About natbro

This is a blog of my rants and ruminations about the past, present, and future.

I’m Nat Brown, aka natbro, aka n@, natbro@gmail.com. I grew up in Fairbanks, Alaska and Palo Alto, California. I went to college at Harvard and graduated with a degree in Computer Science in 1992. I started working at Microsoft in 1990 as a summer intern, working as a developer on Microsoft Publisher, an entry-level desktop publishing application for the newest version of Windows at that time – 3.1. I wrote 16-bit and then 32-bit code, specializing in Object Linking and Embedding (OLE) and Component Object Model (COM) technologies. In 1995 I shifted over to the System Group and worked on OLE and COM as a technical program manager, then as an architect in the Systems Division working on long-term planning. In 1997 I co-designed COM+, a next-generation object model and set of language extensions which unfortunately turned into .NET, the CLR, and eventually C#. In 1999 while working on long-term systems strategy, I joined a small group of crazies and helped sell the idea of XBox throughout the organization and get it funded to the tune of $1B by BillG and SteveB.

I left Microsoft in late 1999 to spend all my time and energy on being present as a dad. Parenting is cooler and harder than Microsoft and any startup I’ve ever done.

I have joined and/or started a few startups since 2004. Some successful, like iLike.com, which was the #1 Facebook app in the early days, where I was CTO, sold to MySpace in 2009, and rel8tion, a mobile brand-advertising network & technology sold to Facebook in 2011. Others, less successful and lost to history 🙂

I currently write apps for iOS, do local angel investing, and consult with startups and sometimes larger companies about their mobile strategy.

I live in Seattle, Washington with my two cats, my two great kids, and my amazing wife, Tina, formerly a techie, now a talented midwife who owns and operates Center for Birth.

8 Responses to “About natbro”

  1. SomeDude February 13, 2013 at 5:35 am #

    “…unfortunately turned into .NET, the CLR, and eventually C#…”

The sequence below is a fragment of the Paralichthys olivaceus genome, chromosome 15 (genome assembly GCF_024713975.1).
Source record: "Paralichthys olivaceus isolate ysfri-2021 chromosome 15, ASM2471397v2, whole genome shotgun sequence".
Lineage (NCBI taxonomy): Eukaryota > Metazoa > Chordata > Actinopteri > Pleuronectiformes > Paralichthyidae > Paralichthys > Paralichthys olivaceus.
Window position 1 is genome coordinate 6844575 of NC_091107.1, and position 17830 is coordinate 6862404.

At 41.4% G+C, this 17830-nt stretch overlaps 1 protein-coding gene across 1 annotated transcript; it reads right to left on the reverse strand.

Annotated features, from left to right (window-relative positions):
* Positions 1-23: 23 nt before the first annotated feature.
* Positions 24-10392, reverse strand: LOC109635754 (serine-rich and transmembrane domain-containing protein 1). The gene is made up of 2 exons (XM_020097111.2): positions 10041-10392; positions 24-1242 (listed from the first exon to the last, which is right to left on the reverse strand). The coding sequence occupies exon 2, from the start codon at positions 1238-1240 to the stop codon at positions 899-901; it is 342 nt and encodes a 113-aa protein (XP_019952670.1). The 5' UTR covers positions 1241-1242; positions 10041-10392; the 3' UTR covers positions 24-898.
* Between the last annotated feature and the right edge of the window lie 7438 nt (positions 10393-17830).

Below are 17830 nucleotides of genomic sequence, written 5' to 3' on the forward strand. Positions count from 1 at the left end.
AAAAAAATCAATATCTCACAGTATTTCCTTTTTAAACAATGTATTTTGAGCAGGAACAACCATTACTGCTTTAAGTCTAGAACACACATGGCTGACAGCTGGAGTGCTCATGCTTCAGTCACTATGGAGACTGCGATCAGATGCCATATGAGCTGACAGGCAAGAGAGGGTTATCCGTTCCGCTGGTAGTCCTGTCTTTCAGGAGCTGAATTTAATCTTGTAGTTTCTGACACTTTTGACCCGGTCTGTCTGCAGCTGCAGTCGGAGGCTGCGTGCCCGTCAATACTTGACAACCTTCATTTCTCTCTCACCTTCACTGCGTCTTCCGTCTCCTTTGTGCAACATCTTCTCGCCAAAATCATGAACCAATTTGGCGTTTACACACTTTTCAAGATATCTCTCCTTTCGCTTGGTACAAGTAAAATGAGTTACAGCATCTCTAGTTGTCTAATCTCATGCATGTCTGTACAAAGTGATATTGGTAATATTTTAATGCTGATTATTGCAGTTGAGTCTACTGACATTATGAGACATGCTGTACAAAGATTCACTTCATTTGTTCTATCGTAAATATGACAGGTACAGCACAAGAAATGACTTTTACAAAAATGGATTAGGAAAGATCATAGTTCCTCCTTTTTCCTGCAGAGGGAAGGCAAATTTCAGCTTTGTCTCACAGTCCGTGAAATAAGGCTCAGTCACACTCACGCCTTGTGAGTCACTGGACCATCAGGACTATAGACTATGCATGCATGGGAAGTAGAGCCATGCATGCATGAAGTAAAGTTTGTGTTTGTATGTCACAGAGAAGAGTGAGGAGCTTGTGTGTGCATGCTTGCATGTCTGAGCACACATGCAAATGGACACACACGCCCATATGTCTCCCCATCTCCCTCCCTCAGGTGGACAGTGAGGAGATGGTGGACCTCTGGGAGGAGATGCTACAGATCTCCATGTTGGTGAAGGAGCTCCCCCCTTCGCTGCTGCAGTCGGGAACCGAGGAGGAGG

What would you personally prefer to have happened?

    • natbro February 13, 2013 at 7:01 am #

      The original next stage for COM, 1997’s COM+, was not a shift to a virtual-machine/byte-code system, it was an extension to the original COM ABI (http://en.wikipedia.org/wiki/Application_binary_interface) or binary calling convention as well as language features to make programming easier. The easiest way to think about it is is that it was to be like current Objective-C with ARC, but without some of Objective-C’s quirkiness (Objective-C was even quirkier back in 1997). For example,
      someObj->QueryInterface(some_iid, &castObj)
      castObj = (some_interface *)someObj
      and someObj->AddRef and ->Release were done by the compiler (as happens with ARC).
      COM+ was intended to be low-overhead enough to be utilized as deep into the operating system as needed, even to the kernel.
      We had a big architectural fight lasting about 6mo. Microsoft was looking for some way to compete more directly with Sun/Java and also for some place to put a fairly good-sized JavaVM team which had scuttled it’s own Java VM.
      I lost this battle, and Microsoft has lost a lot of ground, which is fodder for some future post.

      • SomeDude February 13, 2013 at 8:35 am #

        That would be a nice post! It feels that .NET vs Java, CLR vs COM+ and C# vs Objective C are kind of separate questions with possibly different answers. I would not mind having C# that spits out native code directly :).

  2. Gerald Hinson February 13, 2013 at 9:45 am #

    @SomeDude Your statement above is reasonable, but M$FT’s culture at the time was akin to Highlander (“There can be only one.”), especially as related to (cue Jaws theme) “The Programming Model.” Many reasonable and complimentary projects were killed so that one could control it all.

    • natbro February 13, 2013 at 12:46 pm #

      Gerald is right, it was quite a long sword-fight. The fact that the VM team had some truly exceptional 10x engineers and their lead Mike Toutonghi made some threats about all of them and him quiting if we didn’t take the VM route, along with David Vaskevitch having a deranged long-term vision that a VM would give him cool stored procedures inside MS SQL Server made this an impossible to win fight. I had some pull with BillG, but DavidV always had a lot more pull.

      • Ted Hase February 14, 2013 at 11:41 am #

        It sure is nice to see one of the old “warriors” still fighting the good fight!

      • natbro February 14, 2013 at 12:03 pm #

        ted! i miss you!

      • Ted Hase February 14, 2013 at 3:02 pm #

        Likewise, my good friend, likewise.

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